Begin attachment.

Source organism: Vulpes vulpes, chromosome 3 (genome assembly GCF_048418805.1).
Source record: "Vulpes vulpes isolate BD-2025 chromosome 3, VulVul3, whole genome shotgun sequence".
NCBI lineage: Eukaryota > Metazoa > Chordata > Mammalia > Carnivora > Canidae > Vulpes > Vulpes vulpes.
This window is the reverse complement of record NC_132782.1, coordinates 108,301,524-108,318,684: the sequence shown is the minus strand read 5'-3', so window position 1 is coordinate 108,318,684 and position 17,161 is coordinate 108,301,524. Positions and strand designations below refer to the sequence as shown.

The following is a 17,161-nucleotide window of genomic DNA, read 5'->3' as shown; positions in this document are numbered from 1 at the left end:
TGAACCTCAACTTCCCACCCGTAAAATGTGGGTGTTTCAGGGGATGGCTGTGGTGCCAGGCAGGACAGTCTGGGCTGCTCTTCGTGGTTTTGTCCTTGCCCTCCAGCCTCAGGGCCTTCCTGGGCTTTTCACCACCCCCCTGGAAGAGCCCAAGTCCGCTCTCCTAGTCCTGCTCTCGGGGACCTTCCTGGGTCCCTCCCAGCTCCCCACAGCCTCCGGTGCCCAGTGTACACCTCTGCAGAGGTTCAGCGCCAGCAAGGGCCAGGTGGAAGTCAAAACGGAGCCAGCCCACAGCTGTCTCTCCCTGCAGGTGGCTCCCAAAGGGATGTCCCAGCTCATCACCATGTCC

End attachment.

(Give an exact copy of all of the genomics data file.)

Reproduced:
Source organism: Vulpes vulpes, chromosome 3 (genome assembly GCF_048418805.1).
Source record: "Vulpes vulpes isolate BD-2025 chromosome 3, VulVul3, whole genome shotgun sequence".
NCBI lineage: Eukaryota > Metazoa > Chordata > Mammalia > Carnivora > Canidae > Vulpes > Vulpes vulpes.
This window is the reverse complement of record NC_132782.1, coordinates 108,301,524-108,318,684: the sequence shown is the minus strand read 5'-3', so window position 1 is coordinate 108,318,684 and position 17,161 is coordinate 108,301,524. Positions and strand designations below refer to the sequence as shown.

The following is a 17,161-nucleotide window of genomic DNA, read 5'->3' as shown; positions in this document are numbered from 1 at the left end:
TGAACCTCAACTTCCCACCCGTAAAATGTGGGTGTTTCAGGGGATGGCTGTGGTGCCAGGCAGGACAGTCTGGGCTGCTCTTCGTGGTTTTGTCCTTGCCCTCCAGCCTCAGGGCCTTCCTGGGCTTTTCACCACCCCCCTGGAAGAGCCCAAGTCCGCTCTCCTAGTCCTGCTCTCGGGGACCTTCCTGGGTCCCTCCCAGCTCCCCACAGCCTCCGGTGCCCAGTGTACACCTCTGCAGAGGTTCAGCGCCAGCAAGGGCCAGGTGGAAGTCAAAACGGAGCCAGCCCACAGCTGTCTCTCCCTGCAGGTGGCTCCCAAAGGGATGTCCCAGCTCATCACCATGTCC